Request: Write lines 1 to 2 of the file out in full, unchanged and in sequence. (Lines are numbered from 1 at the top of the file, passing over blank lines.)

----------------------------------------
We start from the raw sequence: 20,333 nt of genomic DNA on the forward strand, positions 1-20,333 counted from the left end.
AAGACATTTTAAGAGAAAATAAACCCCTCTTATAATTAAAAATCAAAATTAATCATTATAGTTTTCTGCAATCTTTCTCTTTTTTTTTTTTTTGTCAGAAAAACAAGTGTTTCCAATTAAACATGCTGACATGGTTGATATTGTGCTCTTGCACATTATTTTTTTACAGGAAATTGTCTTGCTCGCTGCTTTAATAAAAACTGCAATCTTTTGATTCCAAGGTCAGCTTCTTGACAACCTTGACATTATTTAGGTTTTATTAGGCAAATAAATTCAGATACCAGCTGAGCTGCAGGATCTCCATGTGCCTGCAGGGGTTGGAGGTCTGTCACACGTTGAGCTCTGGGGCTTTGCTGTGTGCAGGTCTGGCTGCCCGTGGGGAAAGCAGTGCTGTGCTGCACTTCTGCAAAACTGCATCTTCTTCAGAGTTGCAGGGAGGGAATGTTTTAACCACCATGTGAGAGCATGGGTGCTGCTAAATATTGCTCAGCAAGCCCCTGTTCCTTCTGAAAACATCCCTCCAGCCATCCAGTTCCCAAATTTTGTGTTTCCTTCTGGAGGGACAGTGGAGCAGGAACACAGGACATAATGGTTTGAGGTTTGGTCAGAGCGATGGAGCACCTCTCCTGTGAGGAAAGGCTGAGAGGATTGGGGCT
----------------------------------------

We start from the raw sequence: 20,333 nt of genomic DNA on the forward strand, positions 1-20,333 counted from the left end.
AAGACATTTTAAGAGAAAATAAACCCCTCTTATAATTAAAAATCAAAATTAATCATTATAGTTTTCTGCAATCTTTCTCTTTTTTTTTTTTTTGTCAGAAAAACAAGTGTTTCCAATTAAACATGCTGACATGGTTGATATTGTGCTCTTGCACATTATTTTTTTACAGGAAATTGTCTTGCTCGCTGCTTTAATAAAAACTGCAATCTTTTGATTCCAAGGTCAGCTTCTTGACAACCTTGACATTATTTAGGTTTTATTAGGCAAATAAATTCAGATACCAGCTGAGCTGCAGGATCTCCATGTGCCTGCAGGGGTTGGAGGTCTGTCACACGTTGAGCTCTGGGGCTTTGCTGTGTGCAGGTCTGGCTGCCCGTGGGGAAAGCAGTGCTGTGCTGCACTTCTGCAAAACTGCATCTTCTTCAGAGTTGCAGGGAGGGAATGTTTTAACCACCATGTGAGAGCATGGGTGCTGCTAAATATTGCTCAGCAAGCCCCTGTTCCTTCTGAAAACATCCCTCCAGCCATCCAGTTCCCAAATTTTGTGTTTCCTTCTGGAGGGACAGTGGAGCAGGAACACAGGACATAATGGTTTGAGGTTTGGTCAGAGCGATGGAGCACCTCTCCTGTGAGGAAAGGCTGAGAGGATTGGGGCT